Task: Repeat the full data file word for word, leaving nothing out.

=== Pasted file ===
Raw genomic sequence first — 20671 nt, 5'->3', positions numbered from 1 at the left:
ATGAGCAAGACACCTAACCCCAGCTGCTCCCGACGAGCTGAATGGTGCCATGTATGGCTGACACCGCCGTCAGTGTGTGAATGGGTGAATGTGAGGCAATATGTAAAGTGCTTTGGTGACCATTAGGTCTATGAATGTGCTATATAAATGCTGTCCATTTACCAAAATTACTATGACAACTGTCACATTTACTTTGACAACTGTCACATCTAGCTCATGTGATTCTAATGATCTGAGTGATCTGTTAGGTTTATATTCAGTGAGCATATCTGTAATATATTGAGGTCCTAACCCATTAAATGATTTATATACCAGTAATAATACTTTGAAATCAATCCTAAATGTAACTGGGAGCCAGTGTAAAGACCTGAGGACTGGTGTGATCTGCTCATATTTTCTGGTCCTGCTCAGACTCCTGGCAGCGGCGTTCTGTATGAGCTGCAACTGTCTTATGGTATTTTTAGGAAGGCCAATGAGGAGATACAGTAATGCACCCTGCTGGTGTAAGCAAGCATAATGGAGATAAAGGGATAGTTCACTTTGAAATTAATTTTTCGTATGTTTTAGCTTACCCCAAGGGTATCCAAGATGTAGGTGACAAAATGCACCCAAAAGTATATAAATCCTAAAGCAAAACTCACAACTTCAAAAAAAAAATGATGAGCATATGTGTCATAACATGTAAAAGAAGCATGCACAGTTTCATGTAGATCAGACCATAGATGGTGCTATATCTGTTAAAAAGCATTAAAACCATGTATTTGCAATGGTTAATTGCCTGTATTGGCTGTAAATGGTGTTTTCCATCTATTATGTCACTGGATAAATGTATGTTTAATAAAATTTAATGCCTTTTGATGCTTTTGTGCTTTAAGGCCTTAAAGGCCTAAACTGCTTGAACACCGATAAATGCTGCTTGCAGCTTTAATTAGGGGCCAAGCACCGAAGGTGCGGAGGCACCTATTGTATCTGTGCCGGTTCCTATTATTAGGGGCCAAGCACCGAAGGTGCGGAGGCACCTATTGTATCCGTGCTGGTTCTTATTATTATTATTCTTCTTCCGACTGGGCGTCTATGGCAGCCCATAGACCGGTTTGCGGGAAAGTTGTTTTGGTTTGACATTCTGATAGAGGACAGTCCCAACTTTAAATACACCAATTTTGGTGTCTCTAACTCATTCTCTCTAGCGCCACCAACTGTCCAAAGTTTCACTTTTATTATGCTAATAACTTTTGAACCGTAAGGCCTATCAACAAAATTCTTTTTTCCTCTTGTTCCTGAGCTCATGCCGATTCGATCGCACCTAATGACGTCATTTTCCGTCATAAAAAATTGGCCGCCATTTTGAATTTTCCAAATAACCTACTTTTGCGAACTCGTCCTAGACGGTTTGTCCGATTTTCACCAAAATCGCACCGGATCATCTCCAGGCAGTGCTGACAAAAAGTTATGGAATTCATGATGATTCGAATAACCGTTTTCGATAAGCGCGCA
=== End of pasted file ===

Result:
Raw genomic sequence first — 20671 nt, 5'->3', positions numbered from 1 at the left:
ATGAGCAAGACACCTAACCCCAGCTGCTCCCGACGAGCTGAATGGTGCCATGTATGGCTGACACCGCCGTCAGTGTGTGAATGGGTGAATGTGAGGCAATATGTAAAGTGCTTTGGTGACCATTAGGTCTATGAATGTGCTATATAAATGCTGTCCATTTACCAAAATTACTATGACAACTGTCACATTTACTTTGACAACTGTCACATCTAGCTCATGTGATTCTAATGATCTGAGTGATCTGTTAGGTTTATATTCAGTGAGCATATCTGTAATATATTGAGGTCCTAACCCATTAAATGATTTATATACCAGTAATAATACTTTGAAATCAATCCTAAATGTAACTGGGAGCCAGTGTAAAGACCTGAGGACTGGTGTGATCTGCTCATATTTTCTGGTCCTGCTCAGACTCCTGGCAGCGGCGTTCTGTATGAGCTGCAACTGTCTTATGGTATTTTTAGGAAGGCCAATGAGGAGATACAGTAATGCACCCTGCTGGTGTAAGCAAGCATAATGGAGATAAAGGGATAGTTCACTTTGAAATTAATTTTTCGTATGTTTTAGCTTACCCCAAGGGTATCCAAGATGTAGGTGACAAAATGCACCCAAAAGTATATAAATCCTAAAGCAAAACTCACAACTTCAAAAAAAAAATGATGAGCATATGTGTCATAACATGTAAAAGAAGCATGCACAGTTTCATGTAGATCAGACCATAGATGGTGCTATATCTGTTAAAAAGCATTAAAACCATGTATTTGCAATGGTTAATTGCCTGTATTGGCTGTAAATGGTGTTTTCCATCTATTATGTCACTGGATAAATGTATGTTTAATAAAATTTAATGCCTTTTGATGCTTTTGTGCTTTAAGGCCTTAAAGGCCTAAACTGCTTGAACACCGATAAATGCTGCTTGCAGCTTTAATTAGGGGCCAAGCACCGAAGGTGCGGAGGCACCTATTGTATCTGTGCCGGTTCCTATTATTAGGGGCCAAGCACCGAAGGTGCGGAGGCACCTATTGTATCCGTGCTGGTTCTTATTATTATTATTCTTCTTCCGACTGGGCGTCTATGGCAGCCCATAGACCGGTTTGCGGGAAAGTTGTTTTGGTTTGACATTCTGATAGAGGACAGTCCCAACTTTAAATACACCAATTTTGGTGTCTCTAACTCATTCTCTCTAGCGCCACCAACTGTCCAAAGTTTCACTTTTATTATGCTAATAACTTTTGAACCGTAAGGCCTATCAACAAAATTCTTTTTTCCTCTTGTTCCTGAGCTCATGCCGATTCGATCGCACCTAATGACGTCATTTTCCGTCATAAAAAATTGGCCGCCATTTTGAATTTTCCAAATAACCTACTTTTGCGAACTCGTCCTAGACGGTTTGTCCGATTTTCACCAAAATCGCACCGGATCATCTCCAGGCAGTGCTGACAAAAAGTTATGGAATTCATGATGATTCGAATAACCGTTTTCGATAAGCGCGCA